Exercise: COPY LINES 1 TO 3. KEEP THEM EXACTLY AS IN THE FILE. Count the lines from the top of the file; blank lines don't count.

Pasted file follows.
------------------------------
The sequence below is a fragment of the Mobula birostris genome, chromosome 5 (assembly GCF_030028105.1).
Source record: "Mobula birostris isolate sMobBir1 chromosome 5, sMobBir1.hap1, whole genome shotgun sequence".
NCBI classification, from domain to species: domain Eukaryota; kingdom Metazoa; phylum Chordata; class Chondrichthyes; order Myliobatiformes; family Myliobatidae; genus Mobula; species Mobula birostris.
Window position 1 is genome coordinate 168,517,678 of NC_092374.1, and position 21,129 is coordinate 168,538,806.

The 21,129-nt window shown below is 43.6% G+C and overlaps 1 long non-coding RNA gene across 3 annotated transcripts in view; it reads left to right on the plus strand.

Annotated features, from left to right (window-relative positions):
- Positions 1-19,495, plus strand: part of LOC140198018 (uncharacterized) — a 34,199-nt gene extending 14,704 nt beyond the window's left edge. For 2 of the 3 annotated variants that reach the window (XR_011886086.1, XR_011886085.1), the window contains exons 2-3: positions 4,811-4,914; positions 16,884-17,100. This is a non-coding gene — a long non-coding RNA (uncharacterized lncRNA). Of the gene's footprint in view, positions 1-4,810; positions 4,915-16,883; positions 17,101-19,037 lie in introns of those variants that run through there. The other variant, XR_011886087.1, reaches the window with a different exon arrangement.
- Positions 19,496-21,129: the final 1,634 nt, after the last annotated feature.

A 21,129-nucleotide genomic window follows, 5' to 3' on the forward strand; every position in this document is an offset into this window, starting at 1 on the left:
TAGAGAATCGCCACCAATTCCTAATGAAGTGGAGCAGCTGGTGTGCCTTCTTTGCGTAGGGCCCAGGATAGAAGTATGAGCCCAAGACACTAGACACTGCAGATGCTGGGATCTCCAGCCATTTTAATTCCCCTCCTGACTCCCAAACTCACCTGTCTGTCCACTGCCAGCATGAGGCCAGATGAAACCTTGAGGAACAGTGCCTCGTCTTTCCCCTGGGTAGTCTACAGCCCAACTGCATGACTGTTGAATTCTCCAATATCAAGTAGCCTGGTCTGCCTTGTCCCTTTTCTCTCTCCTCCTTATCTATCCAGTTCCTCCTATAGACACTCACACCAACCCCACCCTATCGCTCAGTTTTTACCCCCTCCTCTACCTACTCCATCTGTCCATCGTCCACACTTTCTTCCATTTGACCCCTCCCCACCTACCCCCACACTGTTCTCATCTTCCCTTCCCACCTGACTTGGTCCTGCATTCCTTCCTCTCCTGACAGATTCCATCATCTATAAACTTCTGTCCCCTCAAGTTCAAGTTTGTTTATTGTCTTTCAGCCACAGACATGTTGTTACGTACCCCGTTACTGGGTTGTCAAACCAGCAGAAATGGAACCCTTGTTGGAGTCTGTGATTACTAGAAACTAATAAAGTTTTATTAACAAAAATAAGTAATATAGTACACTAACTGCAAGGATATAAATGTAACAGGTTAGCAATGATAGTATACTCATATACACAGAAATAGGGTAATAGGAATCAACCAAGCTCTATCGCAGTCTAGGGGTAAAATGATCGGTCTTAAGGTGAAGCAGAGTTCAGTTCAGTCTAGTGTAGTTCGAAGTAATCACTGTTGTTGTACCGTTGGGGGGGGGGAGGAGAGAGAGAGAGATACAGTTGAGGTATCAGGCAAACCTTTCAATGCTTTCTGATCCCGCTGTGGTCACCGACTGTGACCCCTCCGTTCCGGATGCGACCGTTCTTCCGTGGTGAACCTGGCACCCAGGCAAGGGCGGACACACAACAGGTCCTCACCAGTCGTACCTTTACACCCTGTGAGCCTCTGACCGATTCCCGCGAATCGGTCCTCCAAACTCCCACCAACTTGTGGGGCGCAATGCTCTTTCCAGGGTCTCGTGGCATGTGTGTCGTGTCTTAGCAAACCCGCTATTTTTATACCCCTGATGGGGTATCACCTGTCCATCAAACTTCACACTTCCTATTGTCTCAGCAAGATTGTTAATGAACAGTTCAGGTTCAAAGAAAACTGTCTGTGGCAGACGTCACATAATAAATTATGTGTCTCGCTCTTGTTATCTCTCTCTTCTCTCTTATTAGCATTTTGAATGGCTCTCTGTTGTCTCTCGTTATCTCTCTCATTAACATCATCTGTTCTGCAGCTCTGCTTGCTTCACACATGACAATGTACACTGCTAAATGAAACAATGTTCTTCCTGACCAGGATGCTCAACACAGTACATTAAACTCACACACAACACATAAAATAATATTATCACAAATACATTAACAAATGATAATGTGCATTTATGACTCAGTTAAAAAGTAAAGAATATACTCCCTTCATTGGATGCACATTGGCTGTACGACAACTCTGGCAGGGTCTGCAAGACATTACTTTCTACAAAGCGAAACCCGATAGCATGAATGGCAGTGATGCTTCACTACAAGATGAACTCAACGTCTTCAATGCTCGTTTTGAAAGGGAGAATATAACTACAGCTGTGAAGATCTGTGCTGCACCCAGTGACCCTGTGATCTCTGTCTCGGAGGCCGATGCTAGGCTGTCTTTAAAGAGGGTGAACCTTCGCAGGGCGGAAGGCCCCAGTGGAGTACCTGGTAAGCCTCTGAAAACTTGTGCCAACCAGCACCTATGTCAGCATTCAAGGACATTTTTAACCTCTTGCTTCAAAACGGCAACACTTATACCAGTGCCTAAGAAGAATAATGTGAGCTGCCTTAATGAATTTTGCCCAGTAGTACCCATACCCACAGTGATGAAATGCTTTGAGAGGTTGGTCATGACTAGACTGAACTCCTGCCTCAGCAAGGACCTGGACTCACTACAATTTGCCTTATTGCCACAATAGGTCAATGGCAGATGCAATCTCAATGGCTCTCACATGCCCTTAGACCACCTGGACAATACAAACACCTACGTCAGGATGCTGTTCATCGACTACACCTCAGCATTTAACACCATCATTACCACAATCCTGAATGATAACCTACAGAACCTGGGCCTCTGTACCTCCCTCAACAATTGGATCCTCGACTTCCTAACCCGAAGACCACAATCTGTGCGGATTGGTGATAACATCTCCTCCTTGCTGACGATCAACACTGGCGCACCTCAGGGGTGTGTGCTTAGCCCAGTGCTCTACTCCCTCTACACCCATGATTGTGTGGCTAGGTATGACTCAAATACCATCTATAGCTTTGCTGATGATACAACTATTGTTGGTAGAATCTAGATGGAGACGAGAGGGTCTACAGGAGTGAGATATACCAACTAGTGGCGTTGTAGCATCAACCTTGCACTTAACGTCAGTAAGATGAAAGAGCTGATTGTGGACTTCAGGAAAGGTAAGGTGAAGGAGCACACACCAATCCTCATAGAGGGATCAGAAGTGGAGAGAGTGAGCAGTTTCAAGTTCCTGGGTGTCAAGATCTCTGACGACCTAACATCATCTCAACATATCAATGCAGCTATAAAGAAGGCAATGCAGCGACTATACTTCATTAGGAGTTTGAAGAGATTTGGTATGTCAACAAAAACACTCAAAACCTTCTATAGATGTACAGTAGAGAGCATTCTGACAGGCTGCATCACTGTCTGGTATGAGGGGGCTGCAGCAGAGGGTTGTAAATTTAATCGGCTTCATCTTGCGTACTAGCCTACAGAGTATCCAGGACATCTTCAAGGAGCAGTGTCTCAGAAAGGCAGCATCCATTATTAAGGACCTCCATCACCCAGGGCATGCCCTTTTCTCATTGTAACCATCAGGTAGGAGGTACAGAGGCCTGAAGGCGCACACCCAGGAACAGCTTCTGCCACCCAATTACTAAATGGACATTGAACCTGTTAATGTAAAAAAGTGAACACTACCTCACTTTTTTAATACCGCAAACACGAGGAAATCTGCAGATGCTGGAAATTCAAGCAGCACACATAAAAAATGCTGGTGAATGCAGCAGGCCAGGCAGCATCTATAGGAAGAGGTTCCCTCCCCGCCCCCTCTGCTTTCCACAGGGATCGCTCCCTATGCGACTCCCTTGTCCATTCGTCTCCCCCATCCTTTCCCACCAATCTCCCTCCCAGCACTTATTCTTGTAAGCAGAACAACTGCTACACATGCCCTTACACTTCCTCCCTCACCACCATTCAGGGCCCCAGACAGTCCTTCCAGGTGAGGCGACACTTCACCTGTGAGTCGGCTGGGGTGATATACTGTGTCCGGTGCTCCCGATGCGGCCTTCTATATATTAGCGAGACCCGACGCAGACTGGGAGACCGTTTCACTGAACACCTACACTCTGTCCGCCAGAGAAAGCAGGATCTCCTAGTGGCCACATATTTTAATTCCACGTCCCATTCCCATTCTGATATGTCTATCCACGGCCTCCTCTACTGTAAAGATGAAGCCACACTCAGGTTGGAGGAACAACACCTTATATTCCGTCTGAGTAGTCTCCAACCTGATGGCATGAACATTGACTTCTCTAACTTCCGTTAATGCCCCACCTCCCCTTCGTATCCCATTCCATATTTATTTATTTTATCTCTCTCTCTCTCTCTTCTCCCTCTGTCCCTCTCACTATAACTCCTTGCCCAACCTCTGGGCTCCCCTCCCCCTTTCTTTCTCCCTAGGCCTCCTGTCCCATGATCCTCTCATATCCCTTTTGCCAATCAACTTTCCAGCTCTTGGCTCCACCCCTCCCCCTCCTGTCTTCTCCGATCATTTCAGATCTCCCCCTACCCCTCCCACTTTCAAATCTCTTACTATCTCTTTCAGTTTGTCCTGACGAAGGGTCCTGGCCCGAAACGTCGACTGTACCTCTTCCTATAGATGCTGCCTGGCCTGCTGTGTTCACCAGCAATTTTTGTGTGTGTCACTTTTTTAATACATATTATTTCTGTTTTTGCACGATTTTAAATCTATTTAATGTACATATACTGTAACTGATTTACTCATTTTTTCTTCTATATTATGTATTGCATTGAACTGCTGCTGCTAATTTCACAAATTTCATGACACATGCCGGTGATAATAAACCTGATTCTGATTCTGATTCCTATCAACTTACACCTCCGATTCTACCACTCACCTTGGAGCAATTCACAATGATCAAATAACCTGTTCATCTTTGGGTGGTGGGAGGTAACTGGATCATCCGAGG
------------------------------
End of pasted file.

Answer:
The sequence below is a fragment of the Mobula birostris genome, chromosome 5 (assembly GCF_030028105.1).
Source record: "Mobula birostris isolate sMobBir1 chromosome 5, sMobBir1.hap1, whole genome shotgun sequence".
NCBI classification, from domain to species: domain Eukaryota; kingdom Metazoa; phylum Chordata; class Chondrichthyes; order Myliobatiformes; family Myliobatidae; genus Mobula; species Mobula birostris.